US to decide by late May if Boeing violated prosecution deal, sources say

April 24, 2024 1:07 AM EDT

FILE PHOTO: Family members hold photographs of Boeing 737 MAX crash victims lost in two deadly 737 MAX crashes that killed 346 people as they wait for Boeing CEO Dennis Muilenburg to testify before a Senate Commerce, Science and Transportation Committee h

By Mike Spector and David Shepardson

NEW YORK/WASHINGTON (Reuters) -U.S. Justice Department officials plan to decide as soon as late May whether Boeing violated an agreement that shielded the planemaker from criminal prosecution over fatal crashes in 2018 and 2019, people familiar with the matter said.

Government officials revealed the timeline during five hours of meetings on Wednesday in which families of the victims of the two Boeing 737 MAX crashes pressed U.S. officials to criminally prosecute the planemaker.

The families have argued that Boeing violated a 2021 deal with prosecutors to overhaul its compliance program following the crashes, which killed 346 people.

Federal prosecutors had agreed to ask a judge to dismiss a criminal charge against Boeing so long as it complied with the deal's terms over a three-year period.

But during a Jan. 5 Alaska Airlines flight, just two days before the 2021 agreement expired, a panel blew off a new Boeing 737 MAX 9 jet.

The agreement gives U.S. officials six months from the deal's Jan. 7 expiration -- or until July 7 -- to decide whether to prosecute Boeing on a charge that the company conspired to defraud the Federal Aviation Administration or pursue other alternatives to dismissing the case.

Paul Cassell, a lawyer for the families, said on Wednesday that the Justice Department plans to give Boeing and the families at least 30 days notice of its decision ahead of the deadline, which would mean a decision by early June.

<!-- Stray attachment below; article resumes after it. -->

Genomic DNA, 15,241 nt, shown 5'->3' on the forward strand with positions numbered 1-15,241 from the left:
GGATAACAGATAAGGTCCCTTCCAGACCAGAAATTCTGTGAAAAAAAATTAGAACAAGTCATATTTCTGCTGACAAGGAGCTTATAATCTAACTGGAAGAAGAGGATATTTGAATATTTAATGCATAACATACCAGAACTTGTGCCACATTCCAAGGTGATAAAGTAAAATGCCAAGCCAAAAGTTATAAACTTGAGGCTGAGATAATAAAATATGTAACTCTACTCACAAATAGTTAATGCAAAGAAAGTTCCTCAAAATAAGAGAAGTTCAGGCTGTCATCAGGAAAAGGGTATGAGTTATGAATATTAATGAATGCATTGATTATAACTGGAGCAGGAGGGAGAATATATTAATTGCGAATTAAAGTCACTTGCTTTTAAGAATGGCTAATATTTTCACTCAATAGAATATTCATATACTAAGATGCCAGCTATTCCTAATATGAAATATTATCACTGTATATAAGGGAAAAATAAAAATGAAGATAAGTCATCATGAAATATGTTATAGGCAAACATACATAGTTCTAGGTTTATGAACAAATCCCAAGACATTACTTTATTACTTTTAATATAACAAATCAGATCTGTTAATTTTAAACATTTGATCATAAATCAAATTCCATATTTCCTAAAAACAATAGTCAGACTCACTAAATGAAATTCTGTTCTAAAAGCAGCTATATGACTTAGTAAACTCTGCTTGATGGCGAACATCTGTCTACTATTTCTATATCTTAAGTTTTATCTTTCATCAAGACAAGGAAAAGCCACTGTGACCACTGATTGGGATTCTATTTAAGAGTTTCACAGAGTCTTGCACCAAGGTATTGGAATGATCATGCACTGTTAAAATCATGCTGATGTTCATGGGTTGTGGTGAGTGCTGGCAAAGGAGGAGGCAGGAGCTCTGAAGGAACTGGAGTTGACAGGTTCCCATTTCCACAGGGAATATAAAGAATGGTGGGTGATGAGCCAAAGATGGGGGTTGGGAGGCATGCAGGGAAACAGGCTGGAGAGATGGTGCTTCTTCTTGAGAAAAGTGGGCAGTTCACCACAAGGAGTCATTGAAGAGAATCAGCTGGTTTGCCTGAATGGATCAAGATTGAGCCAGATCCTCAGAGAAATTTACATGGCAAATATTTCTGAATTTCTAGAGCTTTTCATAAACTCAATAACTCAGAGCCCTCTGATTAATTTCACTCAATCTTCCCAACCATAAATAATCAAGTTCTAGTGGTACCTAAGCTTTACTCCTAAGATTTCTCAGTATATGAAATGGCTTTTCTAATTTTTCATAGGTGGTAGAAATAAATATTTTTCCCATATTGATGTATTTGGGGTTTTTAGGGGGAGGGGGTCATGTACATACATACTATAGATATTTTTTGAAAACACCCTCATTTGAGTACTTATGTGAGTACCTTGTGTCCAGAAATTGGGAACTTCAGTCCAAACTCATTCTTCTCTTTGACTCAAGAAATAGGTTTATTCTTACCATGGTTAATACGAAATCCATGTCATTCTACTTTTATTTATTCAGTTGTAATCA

"We certainly hope they do the right thing and continue to pursue this case," Cassell said, adding that government lawyers declined to answer specific questions about the review. "If we hear the Justice Department is moving to drop the charges, we will fight that aggressively."

Justice Department officials are now weighing that incident as part of a broader probe into whether Boeing violated the deal, known as a deferred prosecution agreement, or DPA, two people familiar with the matter told Reuters.

Naoise Connolly Ryan, whose husband, Mick Ryan, was killed in the 2019 Ethiopian Airlines Boeing 737 MAX crash, said the deal with Boeing was a "miscarriage of justice" in 2021.

"We don't want a third crash," Ryan said. "We're hoping the Department of Justice will do the right thing now and not dismiss the charges against Boeing."

A government official at the Wednesday meeting said the Justice Department will likely decide by the end of May if it believes there was a breach or not, two sources told Reuters.

Family members argue an independent monitor is needed to ensure Boeing's compliance with the agreement. Boeing's deal had no such requirement, unlike some past agreements with other companies.

Boeing did not comment on Wednesday, while the Justice Department declined comment.

In January 2021, Boeing agreed to pay $2.5 billion to resolve a criminal investigation into the company's conduct surrounding the crashes. The U.S. planemaker agreed to compensate victims' relatives and overhaul its compliance practices as part of the deal with prosecutors.

In an earlier April meeting with family members' lawyers, Justice Department officials said they were looking at circumstances outlined in the 2021 deal that could put Boeing in breach of the agreement, such as the company's committing a felony or misleading U.S. officials, one of the people familiar with the matter said.

(Reporting by Mike Spector in New York and David Shepardson in Washington; Additional reporting by Allison Lampert in Montreal and Chris Prentice in New York; Editing by Jonathan Oatis, Marguerita Choy and Leslie Adler)

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